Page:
The State of the Internet (1996)

By | July 29, 1996

I’ve often compared the Internet to pre-World War I Europe. The net is a thick, twisted mass of agreements and alliances. The major players and their tangled web of handshakes can all be listed.

Oracle‘s leader Larry Ellison has predicted the doom of the PC and thinks that the NC (Network Computer) will rule the future. Larry despises the PC and everything about it including the platform 90% of PC’s run.

Which brings us to the dynamic duo, Intel and Microsoft. It’s a marriage made in heaven: Intel makes the hardware, Big Billy Gates makes the software.

The one software Microsoft is having trouble dominating is the web browser, which whispers promises of multi-billion dollar industries online. Whether it’s the future or not, Netscape is Numero Uno in the browser arena. Netscape wants to be the OS (Operating System) for the new NC (see above) which throws Oracle and Netscape into the proverbial sack together.

Sony sees all this web stuff looking a lot like television and thinks that none of these pissant little computer companies is gonna run the 50 year old electronics/entertainment company out of the electronics business. Sony is staging its own quiet coup d’etat on the Internet and believe me, come Xmas, there will be a major push to sell the new SONY web-playstation-tv-computer.

IBM, still miffed about losing the PC market back in the eighties, is trying desperately to make an impact. Big Blue is still big but heavy bureaucracy slows down IBM’s effectiveness to a crawl. It takes them 18 months to ship an empty box. Don’t count out the mainframe giant yet, they have a lot of capital and a lot of power. I like to call them the Sleeping Giant. If they buy Apple or have some kind of shakedown, I expect IBM to restructure and make a large impact.

Editors Note: IBM and SONY are right next to each other on Madison Ave. in NYC. I know that these are international companies but it makes a difference. Love thy Neighbor.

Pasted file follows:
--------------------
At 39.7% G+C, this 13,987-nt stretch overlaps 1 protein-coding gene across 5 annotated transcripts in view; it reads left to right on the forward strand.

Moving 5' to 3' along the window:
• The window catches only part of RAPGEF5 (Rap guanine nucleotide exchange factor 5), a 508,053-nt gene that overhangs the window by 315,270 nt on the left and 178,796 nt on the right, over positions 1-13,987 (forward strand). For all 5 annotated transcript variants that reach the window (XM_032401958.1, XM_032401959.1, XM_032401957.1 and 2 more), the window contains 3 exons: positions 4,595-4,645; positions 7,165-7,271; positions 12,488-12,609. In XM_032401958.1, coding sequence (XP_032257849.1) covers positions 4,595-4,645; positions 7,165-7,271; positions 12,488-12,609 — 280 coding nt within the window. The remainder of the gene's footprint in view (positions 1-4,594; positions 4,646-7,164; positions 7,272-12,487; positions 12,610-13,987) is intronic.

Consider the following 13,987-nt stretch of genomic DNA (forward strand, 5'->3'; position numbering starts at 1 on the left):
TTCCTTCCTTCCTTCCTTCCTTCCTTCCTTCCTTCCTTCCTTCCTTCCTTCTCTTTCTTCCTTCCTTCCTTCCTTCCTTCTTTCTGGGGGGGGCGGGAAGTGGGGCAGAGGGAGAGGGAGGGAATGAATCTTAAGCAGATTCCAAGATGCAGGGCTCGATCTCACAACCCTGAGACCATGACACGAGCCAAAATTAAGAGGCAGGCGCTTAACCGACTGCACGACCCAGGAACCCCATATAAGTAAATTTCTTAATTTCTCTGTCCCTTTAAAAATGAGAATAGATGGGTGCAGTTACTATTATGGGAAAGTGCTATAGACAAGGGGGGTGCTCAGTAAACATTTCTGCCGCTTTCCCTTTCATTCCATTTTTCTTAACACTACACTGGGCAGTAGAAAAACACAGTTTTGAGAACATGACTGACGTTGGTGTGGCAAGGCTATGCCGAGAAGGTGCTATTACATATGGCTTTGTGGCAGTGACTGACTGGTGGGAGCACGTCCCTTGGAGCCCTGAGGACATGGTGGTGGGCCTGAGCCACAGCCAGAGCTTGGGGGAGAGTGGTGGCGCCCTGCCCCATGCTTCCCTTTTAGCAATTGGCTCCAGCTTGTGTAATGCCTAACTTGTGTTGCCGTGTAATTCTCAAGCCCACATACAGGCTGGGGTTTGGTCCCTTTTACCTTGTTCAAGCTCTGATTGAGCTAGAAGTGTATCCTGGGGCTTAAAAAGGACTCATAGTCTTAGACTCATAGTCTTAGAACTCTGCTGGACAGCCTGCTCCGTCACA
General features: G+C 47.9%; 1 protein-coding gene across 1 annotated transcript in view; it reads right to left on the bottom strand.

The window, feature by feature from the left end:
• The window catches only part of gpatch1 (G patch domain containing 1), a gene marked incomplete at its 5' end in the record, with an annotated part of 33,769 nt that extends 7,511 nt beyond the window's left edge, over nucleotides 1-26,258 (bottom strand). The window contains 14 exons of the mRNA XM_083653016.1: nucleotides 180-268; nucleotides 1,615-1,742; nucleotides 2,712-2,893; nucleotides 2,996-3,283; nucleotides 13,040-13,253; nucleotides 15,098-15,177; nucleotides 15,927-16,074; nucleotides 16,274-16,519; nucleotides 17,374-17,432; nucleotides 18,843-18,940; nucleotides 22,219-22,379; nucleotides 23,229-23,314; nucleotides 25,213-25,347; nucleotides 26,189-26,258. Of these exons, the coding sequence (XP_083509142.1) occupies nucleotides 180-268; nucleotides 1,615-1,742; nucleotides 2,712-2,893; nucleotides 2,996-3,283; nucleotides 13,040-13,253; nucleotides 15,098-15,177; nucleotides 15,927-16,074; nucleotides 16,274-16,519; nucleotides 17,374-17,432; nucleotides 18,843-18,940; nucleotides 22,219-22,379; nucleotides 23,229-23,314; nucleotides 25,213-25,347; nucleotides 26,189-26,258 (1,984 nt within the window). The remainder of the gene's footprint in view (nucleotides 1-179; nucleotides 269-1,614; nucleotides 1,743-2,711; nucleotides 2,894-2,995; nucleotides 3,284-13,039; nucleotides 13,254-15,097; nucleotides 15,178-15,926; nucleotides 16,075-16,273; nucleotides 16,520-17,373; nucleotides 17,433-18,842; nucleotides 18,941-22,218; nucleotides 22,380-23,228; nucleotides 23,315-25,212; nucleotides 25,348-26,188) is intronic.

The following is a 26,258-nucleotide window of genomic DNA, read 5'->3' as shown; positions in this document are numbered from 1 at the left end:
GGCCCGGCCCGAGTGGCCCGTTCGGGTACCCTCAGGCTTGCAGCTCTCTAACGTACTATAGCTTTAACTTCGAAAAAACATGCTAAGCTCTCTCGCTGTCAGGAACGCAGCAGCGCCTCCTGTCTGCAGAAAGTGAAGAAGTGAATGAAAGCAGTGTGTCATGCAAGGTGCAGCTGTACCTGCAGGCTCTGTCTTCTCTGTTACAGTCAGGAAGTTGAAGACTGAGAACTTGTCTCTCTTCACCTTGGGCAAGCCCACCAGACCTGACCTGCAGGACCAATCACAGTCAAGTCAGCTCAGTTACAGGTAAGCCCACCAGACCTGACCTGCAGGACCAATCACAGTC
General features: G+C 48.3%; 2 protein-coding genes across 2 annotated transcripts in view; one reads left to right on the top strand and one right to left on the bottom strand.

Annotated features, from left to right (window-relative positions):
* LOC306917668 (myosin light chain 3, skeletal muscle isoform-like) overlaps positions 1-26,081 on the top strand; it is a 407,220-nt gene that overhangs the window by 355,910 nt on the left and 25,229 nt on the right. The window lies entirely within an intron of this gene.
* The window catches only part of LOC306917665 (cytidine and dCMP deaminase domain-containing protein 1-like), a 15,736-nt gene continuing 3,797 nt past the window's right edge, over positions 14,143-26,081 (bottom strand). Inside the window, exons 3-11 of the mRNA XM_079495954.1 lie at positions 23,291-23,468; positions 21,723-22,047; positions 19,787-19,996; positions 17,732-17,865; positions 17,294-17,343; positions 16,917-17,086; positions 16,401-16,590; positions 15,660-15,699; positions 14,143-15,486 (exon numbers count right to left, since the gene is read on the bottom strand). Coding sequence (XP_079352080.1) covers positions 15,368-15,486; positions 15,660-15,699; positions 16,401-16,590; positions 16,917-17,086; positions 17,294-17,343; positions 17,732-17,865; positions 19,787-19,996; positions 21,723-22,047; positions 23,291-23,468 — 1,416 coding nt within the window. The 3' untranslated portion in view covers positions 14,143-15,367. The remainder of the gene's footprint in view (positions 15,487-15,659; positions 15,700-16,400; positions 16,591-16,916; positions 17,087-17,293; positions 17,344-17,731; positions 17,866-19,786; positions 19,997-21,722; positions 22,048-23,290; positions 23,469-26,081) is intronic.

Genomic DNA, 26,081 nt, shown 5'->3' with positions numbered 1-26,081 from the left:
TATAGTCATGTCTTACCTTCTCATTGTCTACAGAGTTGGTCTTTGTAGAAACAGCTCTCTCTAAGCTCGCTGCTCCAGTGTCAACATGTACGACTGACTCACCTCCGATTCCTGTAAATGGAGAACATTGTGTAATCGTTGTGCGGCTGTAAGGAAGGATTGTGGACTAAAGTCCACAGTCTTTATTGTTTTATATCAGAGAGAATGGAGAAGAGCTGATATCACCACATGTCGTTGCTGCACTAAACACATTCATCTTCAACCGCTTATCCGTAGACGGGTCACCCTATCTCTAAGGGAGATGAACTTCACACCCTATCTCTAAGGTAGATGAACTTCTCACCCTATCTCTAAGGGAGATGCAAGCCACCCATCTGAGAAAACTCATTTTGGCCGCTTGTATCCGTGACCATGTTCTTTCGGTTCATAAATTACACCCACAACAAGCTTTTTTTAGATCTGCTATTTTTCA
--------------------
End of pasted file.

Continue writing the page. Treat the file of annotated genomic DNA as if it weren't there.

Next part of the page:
Novell is trying to stem its hemorrhaging network environment software (Netware) from the likes of Windows NT and Lotus Notes. Groupware and intranets are quickly becoming the vogue for small and large companies looking for a better file sharing technique. I expect Lotus Notes to gain a huge market share if their new owners (IBM) don’t screw it up. If they do, then NT will be as ubiquitous as Windows 3.1 and 95 are for desktops.

And of course the recovering Apple is maneuvering to become an internet player with its strong user base in the arts and graphics. By licensing its specs out, Apple has made clones viable. Power Computing just released an Apple clone clocked at a killer 225 mhtz with 8 megs of video ram. It’s the fastest thing in an offwhite box and just the remedy for a dissillousioned Apple user base.

Many smaller (but not that small) companies are waiting in the wings to become major players.

Cyrix is looking to steal away the Intel thunder with its 6×86 chip. It’s cheaper and faster but is the floating point unit up to snuff? Not sure

Gateway 2000 has the first TV-PC for sale but right on its heels are Sony and Toshiba.

Macromedia hopes to be the authoring tool for the new world order while the likes of NBC and AOL vie for the distrubution channel for the content. Even more confusion leads to the access to the channel which is being fought over by Nynex, MCI, UUNet, @Home (which is owned by TCI Cable) and Time Warner Cable.

It isn’t pretty and the more you get into it the uglier it gets. I just hope this net of alliances and yet to be made deals give us, the end users, something we can use.

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